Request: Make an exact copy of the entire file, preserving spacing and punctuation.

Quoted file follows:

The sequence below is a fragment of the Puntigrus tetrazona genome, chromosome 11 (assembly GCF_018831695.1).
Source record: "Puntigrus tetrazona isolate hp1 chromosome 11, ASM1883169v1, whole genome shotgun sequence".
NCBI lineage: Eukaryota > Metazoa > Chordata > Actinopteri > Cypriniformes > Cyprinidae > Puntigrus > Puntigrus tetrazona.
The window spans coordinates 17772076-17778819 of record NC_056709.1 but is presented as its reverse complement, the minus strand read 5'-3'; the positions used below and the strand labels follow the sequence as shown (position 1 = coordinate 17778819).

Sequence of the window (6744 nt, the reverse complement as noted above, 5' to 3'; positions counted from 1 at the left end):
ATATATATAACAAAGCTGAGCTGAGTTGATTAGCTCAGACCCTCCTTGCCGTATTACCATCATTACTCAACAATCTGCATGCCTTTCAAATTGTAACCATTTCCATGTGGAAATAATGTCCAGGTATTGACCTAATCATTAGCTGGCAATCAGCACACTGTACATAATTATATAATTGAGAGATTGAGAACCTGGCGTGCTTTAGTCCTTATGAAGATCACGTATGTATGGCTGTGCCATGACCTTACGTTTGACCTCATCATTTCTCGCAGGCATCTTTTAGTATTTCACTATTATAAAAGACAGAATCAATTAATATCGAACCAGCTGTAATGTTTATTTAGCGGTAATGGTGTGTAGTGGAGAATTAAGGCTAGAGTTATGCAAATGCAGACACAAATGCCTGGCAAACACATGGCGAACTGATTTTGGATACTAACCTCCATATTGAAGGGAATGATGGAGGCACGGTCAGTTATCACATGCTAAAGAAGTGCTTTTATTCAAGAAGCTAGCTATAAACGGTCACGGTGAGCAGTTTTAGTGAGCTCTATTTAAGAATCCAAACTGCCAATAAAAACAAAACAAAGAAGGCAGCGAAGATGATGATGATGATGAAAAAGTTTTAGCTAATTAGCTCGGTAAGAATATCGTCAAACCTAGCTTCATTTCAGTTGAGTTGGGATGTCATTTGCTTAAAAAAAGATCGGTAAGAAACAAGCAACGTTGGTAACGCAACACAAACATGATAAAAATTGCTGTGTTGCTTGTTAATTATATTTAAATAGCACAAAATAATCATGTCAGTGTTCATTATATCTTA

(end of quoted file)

The sequence below is a fragment of the Puntigrus tetrazona genome, chromosome 11 (assembly GCF_018831695.1).
Source record: "Puntigrus tetrazona isolate hp1 chromosome 11, ASM1883169v1, whole genome shotgun sequence".
NCBI lineage: Eukaryota > Metazoa > Chordata > Actinopteri > Cypriniformes > Cyprinidae > Puntigrus > Puntigrus tetrazona.
The window spans coordinates 17772076-17778819 of record NC_056709.1 but is presented as its reverse complement, the minus strand read 5'-3'; the positions used below and the strand labels follow the sequence as shown (position 1 = coordinate 17778819).

Sequence of the window (6744 nt, the reverse complement as noted above, 5' to 3'; positions counted from 1 at the left end):
ATATATATAACAAAGCTGAGCTGAGTTGATTAGCTCAGACCCTCCTTGCCGTATTACCATCATTACTCAACAATCTGCATGCCTTTCAAATTGTAACCATTTCCATGTGGAAATAATGTCCAGGTATTGACCTAATCATTAGCTGGCAATCAGCACACTGTACATAATTATATAATTGAGAGATTGAGAACCTGGCGTGCTTTAGTCCTTATGAAGATCACGTATGTATGGCTGTGCCATGACCTTACGTTTGACCTCATCATTTCTCGCAGGCATCTTTTAGTATTTCACTATTATAAAAGACAGAATCAATTAATATCGAACCAGCTGTAATGTTTATTTAGCGGTAATGGTGTGTAGTGGAGAATTAAGGCTAGAGTTATGCAAATGCAGACACAAATGCCTGGCAAACACATGGCGAACTGATTTTGGATACTAACCTCCATATTGAAGGGAATGATGGAGGCACGGTCAGTTATCACATGCTAAAGAAGTGCTTTTATTCAAGAAGCTAGCTATAAACGGTCACGGTGAGCAGTTTTAGTGAGCTCTATTTAAGAATCCAAACTGCCAATAAAAACAAAACAAAGAAGGCAGCGAAGATGATGATGATGATGAAAAAGTTTTAGCTAATTAGCTCGGTAAGAATATCGTCAAACCTAGCTTCATTTCAGTTGAGTTGGGATGTCATTTGCTTAAAAAAAGATCGGTAAGAAACAAGCAACGTTGGTAACGCAACACAAACATGATAAAAATTGCTGTGTTGCTTGTTAATTATATTTAAATAGCACAAAATAATCATGTCAGTGTTCATTATATCTTA